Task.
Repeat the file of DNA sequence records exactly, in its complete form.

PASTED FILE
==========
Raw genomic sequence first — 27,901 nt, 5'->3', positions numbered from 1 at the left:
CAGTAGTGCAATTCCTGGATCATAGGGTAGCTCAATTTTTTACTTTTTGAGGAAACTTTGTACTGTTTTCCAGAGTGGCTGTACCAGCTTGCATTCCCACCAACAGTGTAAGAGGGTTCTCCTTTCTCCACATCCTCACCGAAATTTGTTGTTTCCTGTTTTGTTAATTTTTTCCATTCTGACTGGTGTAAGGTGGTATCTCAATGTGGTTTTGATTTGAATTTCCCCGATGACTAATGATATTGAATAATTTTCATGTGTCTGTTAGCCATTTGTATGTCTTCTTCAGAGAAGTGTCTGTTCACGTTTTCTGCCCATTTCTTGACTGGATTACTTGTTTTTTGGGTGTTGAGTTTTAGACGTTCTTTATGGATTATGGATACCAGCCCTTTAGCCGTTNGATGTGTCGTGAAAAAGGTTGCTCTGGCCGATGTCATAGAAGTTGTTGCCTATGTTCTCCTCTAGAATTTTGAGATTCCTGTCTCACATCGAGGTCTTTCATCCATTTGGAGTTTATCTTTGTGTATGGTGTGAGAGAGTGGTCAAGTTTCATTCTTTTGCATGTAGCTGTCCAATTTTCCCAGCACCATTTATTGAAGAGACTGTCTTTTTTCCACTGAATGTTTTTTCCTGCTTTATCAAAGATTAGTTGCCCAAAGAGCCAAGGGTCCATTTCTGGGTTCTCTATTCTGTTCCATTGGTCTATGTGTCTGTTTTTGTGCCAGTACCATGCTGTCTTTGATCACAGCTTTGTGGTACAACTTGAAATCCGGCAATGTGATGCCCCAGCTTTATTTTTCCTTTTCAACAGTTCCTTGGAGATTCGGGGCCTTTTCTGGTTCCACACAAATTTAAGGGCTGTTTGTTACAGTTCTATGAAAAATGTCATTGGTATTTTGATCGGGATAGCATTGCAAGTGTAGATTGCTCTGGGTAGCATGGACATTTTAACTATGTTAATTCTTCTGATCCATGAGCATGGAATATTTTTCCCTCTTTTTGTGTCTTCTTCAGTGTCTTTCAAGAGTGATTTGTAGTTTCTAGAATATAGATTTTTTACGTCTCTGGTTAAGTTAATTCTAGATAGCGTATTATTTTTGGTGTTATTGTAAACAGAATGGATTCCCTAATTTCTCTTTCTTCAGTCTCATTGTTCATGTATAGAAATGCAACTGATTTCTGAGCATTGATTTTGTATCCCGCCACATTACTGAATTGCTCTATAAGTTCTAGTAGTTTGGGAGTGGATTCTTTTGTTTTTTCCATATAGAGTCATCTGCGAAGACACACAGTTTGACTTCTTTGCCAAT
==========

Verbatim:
Raw genomic sequence first — 27,901 nt, 5'->3', positions numbered from 1 at the left:
CAGTAGTGCAATTCCTGGATCATAGGGTAGCTCAATTTTTTACTTTTTGAGGAAACTTTGTACTGTTTTCCAGAGTGGCTGTACCAGCTTGCATTCCCACCAACAGTGTAAGAGGGTTCTCCTTTCTCCACATCCTCACCGAAATTTGTTGTTTCCTGTTTTGTTAATTTTTTCCATTCTGACTGGTGTAAGGTGGTATCTCAATGTGGTTTTGATTTGAATTTCCCCGATGACTAATGATATTGAATAATTTTCATGTGTCTGTTAGCCATTTGTATGTCTTCTTCAGAGAAGTGTCTGTTCACGTTTTCTGCCCATTTCTTGACTGGATTACTTGTTTTTTGGGTGTTGAGTTTTAGACGTTCTTTATGGATTATGGATACCAGCCCTTTAGCCGTTNGATGTGTCGTGAAAAAGGTTGCTCTGGCCGATGTCATAGAAGTTGTTGCCTATGTTCTCCTCTAGAATTTTGAGATTCCTGTCTCACATCGAGGTCTTTCATCCATTTGGAGTTTATCTTTGTGTATGGTGTGAGAGAGTGGTCAAGTTTCATTCTTTTGCATGTAGCTGTCCAATTTTCCCAGCACCATTTATTGAAGAGACTGTCTTTTTTCCACTGAATGTTTTTTCCTGCTTTATCAAAGATTAGTTGCCCAAAGAGCCAAGGGTCCATTTCTGGGTTCTCTATTCTGTTCCATTGGTCTATGTGTCTGTTTTTGTGCCAGTACCATGCTGTCTTTGATCACAGCTTTGTGGTACAACTTGAAATCCGGCAATGTGATGCCCCAGCTTTATTTTTCCTTTTCAACAGTTCCTTGGAGATTCGGGGCCTTTTCTGGTTCCACACAAATTTAAGGGCTGTTTGTTACAGTTCTATGAAAAATGTCATTGGTATTTTGATCGGGATAGCATTGCAAGTGTAGATTGCTCTGGGTAGCATGGACATTTTAACTATGTTAATTCTTCTGATCCATGAGCATGGAATATTTTTCCCTCTTTTTGTGTCTTCTTCAGTGTCTTTCAAGAGTGATTTGTAGTTTCTAGAATATAGATTTTTTACGTCTCTGGTTAAGTTAATTCTAGATAGCGTATTATTTTTGGTGTTATTGTAAACAGAATGGATTCCCTAATTTCTCTTTCTTCAGTCTCATTGTTCATGTATAGAAATGCAACTGATTTCTGAGCATTGATTTTGTATCCCGCCACATTACTGAATTGCTCTATAAGTTCTAGTAGTTTGGGAGTGGATTCTTTTGTTTTTTCCATATAGAGTCATCTGCGAAGACACACAGTTTGACTTCTTTGCCAAT